I find that the amount of money I must now spend to maintain my health has skyrocketed. I need prescription meds that I never needed before. I also have to eat a healthier diet than I used to. I don’t WANT to, I HAVE to.

    Now that this process has begun in my life, I can foresee it continuing as I approach my golden years.

    I think I need to adjust my retirement saving plans.

  • Robert says:

    I remember McDonalds used to have a hamburger for 29 cents on certain days (I think Wednesday). Yeah, try getting that these days.

  • John DeFlumeri Jr says:

    That is being HONEST. We should not blame inflation, it’s us, and our spending ways, what we think we need.

    John DeFlumeri Jr

  • Ken says:

    I need not blame anything but myself for my financial situation. I have allowed Wants to become Needs. It’s about being responsible for my own actions.

  • Health Insurance Advocate says:

    I like that you’ve centered your inflation numbers against the cost of a value meal. Nice.

  • Matt says:

    If we continue to create easy money, we’ll create false demand and if we do that, we’ll create inflation.
    Still, I don’t believe anything is inevitable.

  • marci says:

    Greed and gotta-have-it seem to be what causes the problems for most people.
    No greed, and no gotta-have and a person does just fine – no need to spend much 🙂 Again – grow a garden. Grow a garden. Grow a garden. There’s 1/2 your grocery bill right there. Or it could be – and you’d be eating a lot healthier 🙂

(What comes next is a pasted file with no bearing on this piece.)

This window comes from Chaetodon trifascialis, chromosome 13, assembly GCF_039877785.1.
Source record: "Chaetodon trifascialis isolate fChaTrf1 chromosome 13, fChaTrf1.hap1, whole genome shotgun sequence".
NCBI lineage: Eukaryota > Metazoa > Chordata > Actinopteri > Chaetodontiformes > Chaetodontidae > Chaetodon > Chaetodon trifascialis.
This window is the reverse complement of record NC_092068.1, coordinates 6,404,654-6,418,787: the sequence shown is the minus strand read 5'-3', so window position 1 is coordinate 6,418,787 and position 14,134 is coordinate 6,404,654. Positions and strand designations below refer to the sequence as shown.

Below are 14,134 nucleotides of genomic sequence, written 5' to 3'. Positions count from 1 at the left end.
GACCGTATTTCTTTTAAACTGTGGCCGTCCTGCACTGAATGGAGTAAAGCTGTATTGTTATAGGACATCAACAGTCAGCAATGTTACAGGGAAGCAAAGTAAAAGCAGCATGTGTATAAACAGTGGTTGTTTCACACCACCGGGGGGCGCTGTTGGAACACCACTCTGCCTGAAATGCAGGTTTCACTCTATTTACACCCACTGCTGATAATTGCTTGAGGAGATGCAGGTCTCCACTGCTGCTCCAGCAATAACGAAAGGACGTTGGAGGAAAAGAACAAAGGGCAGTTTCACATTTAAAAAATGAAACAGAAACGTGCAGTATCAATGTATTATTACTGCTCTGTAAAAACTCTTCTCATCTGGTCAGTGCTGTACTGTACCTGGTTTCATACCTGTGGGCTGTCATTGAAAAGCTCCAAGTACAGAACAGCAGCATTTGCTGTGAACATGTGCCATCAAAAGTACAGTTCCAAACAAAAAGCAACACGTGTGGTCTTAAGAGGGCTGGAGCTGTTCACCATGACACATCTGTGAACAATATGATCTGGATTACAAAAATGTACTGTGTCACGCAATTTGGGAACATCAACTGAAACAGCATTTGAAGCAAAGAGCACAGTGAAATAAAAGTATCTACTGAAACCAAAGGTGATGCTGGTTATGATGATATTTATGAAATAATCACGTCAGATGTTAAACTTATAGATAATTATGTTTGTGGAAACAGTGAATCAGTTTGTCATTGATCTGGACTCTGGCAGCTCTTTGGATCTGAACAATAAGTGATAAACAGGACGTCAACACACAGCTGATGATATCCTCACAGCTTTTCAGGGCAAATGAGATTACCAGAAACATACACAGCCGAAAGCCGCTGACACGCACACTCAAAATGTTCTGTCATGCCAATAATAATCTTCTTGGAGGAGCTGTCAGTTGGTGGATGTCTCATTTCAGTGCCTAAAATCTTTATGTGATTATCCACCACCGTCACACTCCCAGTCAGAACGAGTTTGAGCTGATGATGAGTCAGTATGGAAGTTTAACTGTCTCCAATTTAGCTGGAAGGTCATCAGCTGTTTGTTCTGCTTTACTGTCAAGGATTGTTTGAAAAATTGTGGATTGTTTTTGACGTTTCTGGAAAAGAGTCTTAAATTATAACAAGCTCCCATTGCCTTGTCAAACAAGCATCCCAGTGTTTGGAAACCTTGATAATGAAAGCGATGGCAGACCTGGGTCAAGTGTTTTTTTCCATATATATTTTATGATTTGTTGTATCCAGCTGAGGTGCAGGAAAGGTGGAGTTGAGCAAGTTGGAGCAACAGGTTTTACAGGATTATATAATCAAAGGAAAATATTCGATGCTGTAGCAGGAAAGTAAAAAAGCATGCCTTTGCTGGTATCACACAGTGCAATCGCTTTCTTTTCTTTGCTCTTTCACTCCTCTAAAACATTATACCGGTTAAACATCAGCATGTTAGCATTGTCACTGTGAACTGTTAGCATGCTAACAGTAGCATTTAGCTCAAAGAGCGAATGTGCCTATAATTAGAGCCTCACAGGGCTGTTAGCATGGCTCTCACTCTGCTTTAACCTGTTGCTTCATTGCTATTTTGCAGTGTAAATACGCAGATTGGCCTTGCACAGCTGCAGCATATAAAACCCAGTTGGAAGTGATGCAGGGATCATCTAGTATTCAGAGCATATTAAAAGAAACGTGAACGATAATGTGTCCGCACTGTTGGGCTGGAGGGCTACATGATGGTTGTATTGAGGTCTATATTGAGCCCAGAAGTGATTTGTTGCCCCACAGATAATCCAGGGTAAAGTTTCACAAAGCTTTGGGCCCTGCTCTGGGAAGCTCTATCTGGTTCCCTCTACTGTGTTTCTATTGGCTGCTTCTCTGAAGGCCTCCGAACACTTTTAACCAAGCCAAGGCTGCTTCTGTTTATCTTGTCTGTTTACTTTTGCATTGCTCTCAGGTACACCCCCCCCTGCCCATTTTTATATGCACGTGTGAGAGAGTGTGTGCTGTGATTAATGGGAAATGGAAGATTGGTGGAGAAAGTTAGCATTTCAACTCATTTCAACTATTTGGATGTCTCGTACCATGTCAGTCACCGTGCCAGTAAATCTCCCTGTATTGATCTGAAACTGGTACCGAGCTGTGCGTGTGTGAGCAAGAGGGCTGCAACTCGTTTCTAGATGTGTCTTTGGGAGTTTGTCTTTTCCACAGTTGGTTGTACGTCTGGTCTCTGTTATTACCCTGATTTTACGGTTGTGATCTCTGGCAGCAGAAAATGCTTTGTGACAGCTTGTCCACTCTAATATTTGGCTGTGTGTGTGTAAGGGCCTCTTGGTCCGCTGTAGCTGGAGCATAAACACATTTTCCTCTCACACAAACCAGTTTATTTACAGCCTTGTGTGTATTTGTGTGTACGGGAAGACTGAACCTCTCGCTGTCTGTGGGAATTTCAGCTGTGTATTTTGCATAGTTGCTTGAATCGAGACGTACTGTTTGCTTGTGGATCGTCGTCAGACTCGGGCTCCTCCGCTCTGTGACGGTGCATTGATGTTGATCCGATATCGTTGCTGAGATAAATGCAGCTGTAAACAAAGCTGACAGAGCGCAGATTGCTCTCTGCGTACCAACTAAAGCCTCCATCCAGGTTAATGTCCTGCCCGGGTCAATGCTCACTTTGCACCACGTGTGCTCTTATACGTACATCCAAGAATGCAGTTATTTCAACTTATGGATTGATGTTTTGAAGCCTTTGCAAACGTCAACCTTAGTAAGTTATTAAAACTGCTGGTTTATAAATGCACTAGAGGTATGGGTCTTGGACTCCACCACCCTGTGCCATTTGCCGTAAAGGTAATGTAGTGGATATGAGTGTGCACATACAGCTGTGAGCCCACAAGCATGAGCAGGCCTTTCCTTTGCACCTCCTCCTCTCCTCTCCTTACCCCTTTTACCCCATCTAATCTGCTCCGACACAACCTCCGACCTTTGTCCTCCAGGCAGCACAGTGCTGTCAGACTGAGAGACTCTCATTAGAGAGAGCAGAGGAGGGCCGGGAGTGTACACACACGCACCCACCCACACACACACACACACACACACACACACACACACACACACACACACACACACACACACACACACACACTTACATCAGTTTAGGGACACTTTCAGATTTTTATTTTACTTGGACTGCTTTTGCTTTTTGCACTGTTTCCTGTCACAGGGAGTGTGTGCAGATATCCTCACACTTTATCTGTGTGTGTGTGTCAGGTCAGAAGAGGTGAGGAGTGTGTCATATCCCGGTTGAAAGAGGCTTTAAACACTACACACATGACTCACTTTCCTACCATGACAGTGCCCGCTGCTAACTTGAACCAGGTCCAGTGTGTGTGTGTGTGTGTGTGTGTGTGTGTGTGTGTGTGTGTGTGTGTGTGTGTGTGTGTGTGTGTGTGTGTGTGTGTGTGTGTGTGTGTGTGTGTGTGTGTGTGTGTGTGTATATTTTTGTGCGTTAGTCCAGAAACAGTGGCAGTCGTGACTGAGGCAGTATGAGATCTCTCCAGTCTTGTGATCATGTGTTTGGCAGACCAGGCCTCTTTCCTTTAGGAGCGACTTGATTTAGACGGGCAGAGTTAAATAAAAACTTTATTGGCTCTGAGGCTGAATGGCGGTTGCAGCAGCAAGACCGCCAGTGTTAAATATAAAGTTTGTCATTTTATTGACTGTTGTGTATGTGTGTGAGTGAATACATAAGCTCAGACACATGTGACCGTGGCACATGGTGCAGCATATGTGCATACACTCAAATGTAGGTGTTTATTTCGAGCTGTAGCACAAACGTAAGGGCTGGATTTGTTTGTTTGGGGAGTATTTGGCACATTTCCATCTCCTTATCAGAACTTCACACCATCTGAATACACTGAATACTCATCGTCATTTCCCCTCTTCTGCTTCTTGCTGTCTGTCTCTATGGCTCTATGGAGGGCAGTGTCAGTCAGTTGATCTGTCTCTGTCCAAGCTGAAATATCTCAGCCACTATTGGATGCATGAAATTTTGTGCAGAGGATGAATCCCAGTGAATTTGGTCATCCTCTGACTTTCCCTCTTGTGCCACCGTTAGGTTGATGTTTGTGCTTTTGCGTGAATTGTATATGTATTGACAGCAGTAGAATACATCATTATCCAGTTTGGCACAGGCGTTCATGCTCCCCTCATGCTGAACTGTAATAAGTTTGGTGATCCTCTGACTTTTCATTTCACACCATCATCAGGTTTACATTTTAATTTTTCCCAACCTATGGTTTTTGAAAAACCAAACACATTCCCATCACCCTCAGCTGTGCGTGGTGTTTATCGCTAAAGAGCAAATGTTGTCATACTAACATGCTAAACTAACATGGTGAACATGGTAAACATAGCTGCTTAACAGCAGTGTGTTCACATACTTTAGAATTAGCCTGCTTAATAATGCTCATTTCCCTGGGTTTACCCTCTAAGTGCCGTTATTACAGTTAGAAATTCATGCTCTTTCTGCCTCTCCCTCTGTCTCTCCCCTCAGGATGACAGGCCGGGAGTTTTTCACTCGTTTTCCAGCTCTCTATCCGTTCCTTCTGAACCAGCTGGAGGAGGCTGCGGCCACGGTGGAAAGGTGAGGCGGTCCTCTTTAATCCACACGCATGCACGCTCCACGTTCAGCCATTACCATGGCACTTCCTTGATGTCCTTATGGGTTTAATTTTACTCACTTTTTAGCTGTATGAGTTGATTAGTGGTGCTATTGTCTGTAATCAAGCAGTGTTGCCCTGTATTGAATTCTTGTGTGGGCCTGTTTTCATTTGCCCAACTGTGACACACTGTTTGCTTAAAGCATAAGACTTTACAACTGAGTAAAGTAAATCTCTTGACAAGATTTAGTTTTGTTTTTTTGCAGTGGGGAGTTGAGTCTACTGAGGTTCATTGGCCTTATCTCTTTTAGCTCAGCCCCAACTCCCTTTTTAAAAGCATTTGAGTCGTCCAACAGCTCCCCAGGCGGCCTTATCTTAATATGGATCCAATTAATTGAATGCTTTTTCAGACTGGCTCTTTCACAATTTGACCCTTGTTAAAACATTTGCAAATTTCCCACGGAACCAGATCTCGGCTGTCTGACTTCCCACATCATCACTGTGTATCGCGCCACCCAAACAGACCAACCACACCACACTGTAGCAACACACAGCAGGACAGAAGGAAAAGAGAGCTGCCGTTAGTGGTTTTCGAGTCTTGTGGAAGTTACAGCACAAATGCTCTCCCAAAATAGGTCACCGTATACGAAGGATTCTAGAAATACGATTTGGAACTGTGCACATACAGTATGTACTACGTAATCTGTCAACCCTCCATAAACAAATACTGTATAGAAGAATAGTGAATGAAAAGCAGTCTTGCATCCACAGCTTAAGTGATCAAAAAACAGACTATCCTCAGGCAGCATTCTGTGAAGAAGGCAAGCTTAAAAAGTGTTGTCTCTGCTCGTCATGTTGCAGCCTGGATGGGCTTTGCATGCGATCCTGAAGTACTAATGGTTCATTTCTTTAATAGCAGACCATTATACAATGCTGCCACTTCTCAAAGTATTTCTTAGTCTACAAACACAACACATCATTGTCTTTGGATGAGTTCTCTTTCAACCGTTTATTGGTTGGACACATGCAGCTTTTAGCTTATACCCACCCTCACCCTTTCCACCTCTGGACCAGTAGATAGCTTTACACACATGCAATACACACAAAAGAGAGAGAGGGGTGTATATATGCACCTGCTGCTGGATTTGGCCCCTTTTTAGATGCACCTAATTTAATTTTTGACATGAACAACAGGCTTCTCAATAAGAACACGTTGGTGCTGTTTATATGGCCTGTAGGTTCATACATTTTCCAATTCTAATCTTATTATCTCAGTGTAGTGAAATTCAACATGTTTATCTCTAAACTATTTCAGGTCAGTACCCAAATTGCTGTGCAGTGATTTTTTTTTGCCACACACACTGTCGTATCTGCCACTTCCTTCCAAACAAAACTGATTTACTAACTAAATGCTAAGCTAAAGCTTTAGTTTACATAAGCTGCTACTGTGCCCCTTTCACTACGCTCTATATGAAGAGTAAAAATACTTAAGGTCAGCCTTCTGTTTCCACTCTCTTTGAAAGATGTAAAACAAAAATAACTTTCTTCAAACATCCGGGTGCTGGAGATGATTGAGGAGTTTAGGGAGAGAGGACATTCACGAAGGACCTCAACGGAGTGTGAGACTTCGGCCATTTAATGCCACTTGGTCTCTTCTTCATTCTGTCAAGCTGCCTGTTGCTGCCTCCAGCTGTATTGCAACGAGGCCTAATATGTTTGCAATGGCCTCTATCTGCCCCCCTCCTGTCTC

Your youth is showing a bit tho in this post 🙂 (Nicely said there)
    I actually had a cell phone over 25 years ago – a big old thing in a zippered case about 6x8x2 inches thick, with a battery about 6 times the size of a big cell phone today. And internet? Also remember actually having it in my house 15 years ago – and I had fought off getting it for a long long time before that…. but for doing geneaology research, it SURE was a big help living in this rural area.

    Texting? My grandkids had to show me how to do it. lol.

  • Cd Phi says:

    So true. If we look at the way we’ve been living, I’m sure we’ll realize that there are many things that can be cut from our lifestyle because it is just excess. Sure, the price of a McDonald’s meal may have increased, but do you NEED the McDonald’s meal? You could probably do without it.

  • Minority Fortune says:

    You’re right in that the problem lies in not reacting to inflation but being proactive about inflation. As 2 Cents noted, we’ll be due for increased inflation rates when the Feds raise the interest rates. Until then, we should all be mindful of our spending and proactive with our money.

  • 2 Cents says:

    I think what you’re addressing is lifestyle inflation and you’re right. That’s not the same thing as the macroeconomic phenomenon, and it’s also the one over which we have more control.

    True inflation in the economy hasn’t been a problem for some time. In fact, many would say that we’re still in a very deflationary environment. Still, we can’t take for granted that inflation will remain low forever.

    If it comes back with a vengeance due to recent money printing by central banks, we will need to adjust our personal finances to accommodate a higher interest rate environment.